The art of pasta by Lucio Galleto and David Dale. This beautiful produced book by two Australian chefs surprised me because at first glance, who needs another book on pasta? Everybody knows how to cook pasta don't they? (Actually my daughter has just started university and she's been shocked to see how her flatmates cook. One girl put uncooked pasta, a jar of ready made sauce and some hot water from a kettle in a baking tray and shoved it in the oven. 'How was it?' I asked. 'Not bad actually' said the teen.) This book taught me new pasta recipes and inspired me to lust after a pasta stamp to make 'corzetti'. It also contains fantastic watercolour drawings by Luke Sciberras, so nice to see some art as well as photography in a cookbook.
Veggie burgers every which way by Lukas Volger. Again this is a single subject cookbook by an American cook and writer. There are pages of variations on the veggie burger and some good sides such as quick pink pickled onion slices. It's rare I look at every page of a cookbook and want to cook from it. This is one.
Prashad cookbook by Kaushy Patel. The Patel family own one of the best Indian restaurants in Bradford, curry capital of the UK (must visit). Kaushy is the mum.  Prashad restaurant was also featured on Gordon Ramsay's show the F word or one of those shows can't remember which. Love this book, it's the kind of approachable Indian vegetarian home cooking I like.

Here I am recommending a couple of gardening books too as presents for Christmas: The Urban Kitchen Gardener by Tom Moggach, lots of useful tips for city gardeners. Some new ideas: growing fresh coriander seeds (The Secret Garden Club is having a 'Grow your own curry' session on the 25th of November) and stuff I've never even heard of like 'mouse melons'.

Sweet peas for Summer by Laetitia Maklouf. This beautiful lady has written a follow up to The Virgin Gardener, her break out successful book. She's got style and artistry and there are wonderful little workshop suggestions. This is probably one for the girl gardener in your life as the book is so pretty.
I've also received some fiction books around the subject of food. They've all been awful, which is a shame as my favourite all time cookery plus fiction book is Heartburn by Nora Ephron who sadly died this year after a long illness. If I could write one book, this is the one I personally would like to have written. It's caustic, light, frothy, bloody funny and sad. The recipes work too.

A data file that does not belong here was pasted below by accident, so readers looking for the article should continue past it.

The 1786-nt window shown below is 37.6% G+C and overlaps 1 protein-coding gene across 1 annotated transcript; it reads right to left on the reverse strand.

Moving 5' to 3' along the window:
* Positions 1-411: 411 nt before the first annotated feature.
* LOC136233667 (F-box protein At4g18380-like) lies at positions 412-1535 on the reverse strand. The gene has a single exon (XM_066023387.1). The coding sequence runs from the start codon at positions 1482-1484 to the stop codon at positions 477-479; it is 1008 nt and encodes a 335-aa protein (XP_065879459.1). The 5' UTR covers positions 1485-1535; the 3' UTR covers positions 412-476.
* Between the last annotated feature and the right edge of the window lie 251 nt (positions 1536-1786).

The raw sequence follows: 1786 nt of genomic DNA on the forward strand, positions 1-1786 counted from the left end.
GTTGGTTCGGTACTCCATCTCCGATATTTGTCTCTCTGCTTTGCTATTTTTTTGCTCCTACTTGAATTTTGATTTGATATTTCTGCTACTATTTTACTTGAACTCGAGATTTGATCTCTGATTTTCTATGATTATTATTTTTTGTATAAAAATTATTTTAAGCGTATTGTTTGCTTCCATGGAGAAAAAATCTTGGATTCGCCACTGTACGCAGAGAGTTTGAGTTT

Friday, 9 November 2012

Christmas presents for foodies 2012

Buy some pieces of Cornishware from TG Green or a vintage collector

Falcon are now doing a larger range of enamelware. I like this red and white bake set.

I'm always in two minds whether to keep my butter in the fridge or not. But for instant toast spreadability buy a proper butter dish. Like this glass French one by Rigby and Mac. £12.95

A good saucepan or frying pan will last forever. It's not romantic, you may have a few fallen faces on christmas day, but it's a damn good investment and the dividends will pay off over the years. I like the Green pan range, particularly the frying pan. The science bit: it's non stick but made out of a mineral material so it doesn't scratch or flake off. The handle is welded on so no wobbly handles.

I really must re-visit Portugal. This is a great Portuguese grocery and gift site. I'm a packaging fiend so I love these ornate vintage olive oil tins.
I'm kind of a food geek so I like stuff like this. It's fun to grow them for ten days so that the crop is ready for, say, a Sunday brunch. Kids might like this too. Espresso Mushroom company grow your own pearl oyster mushrooms box £16.50p
Hard to believe now but summer will come again. I like these indian patio umbrellas. £225 from Sorella online. I'd love one, but yes it's pricey.

Labour and Wait is one of my favourite shops. I'm on a lifelong quest for a decent peeler (I've also seen good ones at the Japan Centre).
I also like Labour and Waits chic version of school soap. Lemony! No soap sludge around your sink!

Marimekko stuff, as is everything Scandinavian, is currently cool and these pressed glass coloured icecream or dessert bowls in two sizes are bang on trend. Expensive though. Buy one for your gay best friend for christmas. 
Quintissentially gifts again are very expensive so a definite christmas indulgence. I like this UK map plate £30. Ouch!

Zinc ware has both vintage and industrial design appeal. This Waste paper basket from Scandinavian company Hus and Hem (house and home?) could be used for fruit and veg though. 96 smackeroonies. 

More zinc: a nice embossed tray from Utterly Gorgeous. Hard to find a good tray. This can be used indoors and out. 64 quid.

Pedlars has an ever changing vintage section on their site but those who know me know I love a well designed jar. Vintage Mason Jar £9.50p Don't use it for canning though. The vintage lid isn't safe for that.
I love the design of Tala's products. They've been going since the 1920s. Sugar shaker, 1960s style vintage, £7.

Vintage Pyrex is now a collectors item. So look out for it at car boot sales and charity shops. Pyrexlove is a great site for identifying the patterns. If you can't afford to spend much, then spend time looking for something cheap but unique.